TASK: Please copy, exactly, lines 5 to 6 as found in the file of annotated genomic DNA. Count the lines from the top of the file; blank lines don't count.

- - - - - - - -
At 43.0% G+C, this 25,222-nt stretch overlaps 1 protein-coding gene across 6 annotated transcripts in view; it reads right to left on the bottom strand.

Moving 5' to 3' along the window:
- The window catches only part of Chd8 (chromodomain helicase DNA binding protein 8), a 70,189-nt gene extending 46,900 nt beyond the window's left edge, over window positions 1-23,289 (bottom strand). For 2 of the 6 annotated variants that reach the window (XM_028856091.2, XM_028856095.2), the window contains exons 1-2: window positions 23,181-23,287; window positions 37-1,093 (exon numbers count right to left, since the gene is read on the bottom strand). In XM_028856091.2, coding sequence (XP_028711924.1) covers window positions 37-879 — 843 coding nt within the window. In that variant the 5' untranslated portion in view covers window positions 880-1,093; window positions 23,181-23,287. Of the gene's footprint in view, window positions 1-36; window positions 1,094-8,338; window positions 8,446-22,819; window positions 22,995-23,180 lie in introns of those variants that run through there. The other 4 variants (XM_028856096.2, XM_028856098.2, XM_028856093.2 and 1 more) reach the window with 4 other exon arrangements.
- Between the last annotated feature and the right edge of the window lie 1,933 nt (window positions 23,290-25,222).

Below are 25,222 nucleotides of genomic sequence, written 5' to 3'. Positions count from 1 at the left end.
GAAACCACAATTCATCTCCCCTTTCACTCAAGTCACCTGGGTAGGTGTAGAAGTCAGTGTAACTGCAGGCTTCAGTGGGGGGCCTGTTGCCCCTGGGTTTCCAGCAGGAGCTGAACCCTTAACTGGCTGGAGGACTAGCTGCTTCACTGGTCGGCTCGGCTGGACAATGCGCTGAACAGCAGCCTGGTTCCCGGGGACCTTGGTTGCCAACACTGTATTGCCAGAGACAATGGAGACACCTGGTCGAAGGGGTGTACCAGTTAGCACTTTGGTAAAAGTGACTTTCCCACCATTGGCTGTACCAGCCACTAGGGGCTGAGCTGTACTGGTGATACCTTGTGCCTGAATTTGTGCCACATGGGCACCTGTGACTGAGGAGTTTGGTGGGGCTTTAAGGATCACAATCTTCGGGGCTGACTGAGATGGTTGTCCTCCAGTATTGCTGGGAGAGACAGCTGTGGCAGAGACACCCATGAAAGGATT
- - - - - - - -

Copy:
Below are 25,222 nucleotides of genomic sequence, written 5' to 3'. Positions count from 1 at the left end.
GAAACCACAATTCATCTCCCCTTTCACTCAAGTCACCTGGGTAGGTGTAGAAGTCAGTGTAACTGCAGGCTTCAGTGGGGGGCCTGTTGCCCCTGGGTTTCCAGCAGGAGCTGAACCCTTAACTGGCTGGAGGACTAGCTGCTTCACTGGTCGGCTCGGCTGGACAATGCGCTGAACAGCAGCCTGGTTCCCGGGGACCTTGGTTGCCAACACTGTATTGCCAGAGACAATGGAGACACCTGGTCGAAGGGGTGTACCAGTTAGCACTTTGGTAAAAGTGACTTTCCCACCATTGGCTGTACCAGCCACTAGGGGCTGAGCTGTACTGGTGATACCTTGTGCCTGAATTTGTGCCACATGGGCACCTGTGACTGAGGAGTTTGGTGGGGCTTTAAGGATCACAATCTTCGGGGCTGACTGAGATGGTTGTCCTCCAGTATTGCTGGGAGAGACAGCTGTGGCAGAGACACCCATGAAAGGATT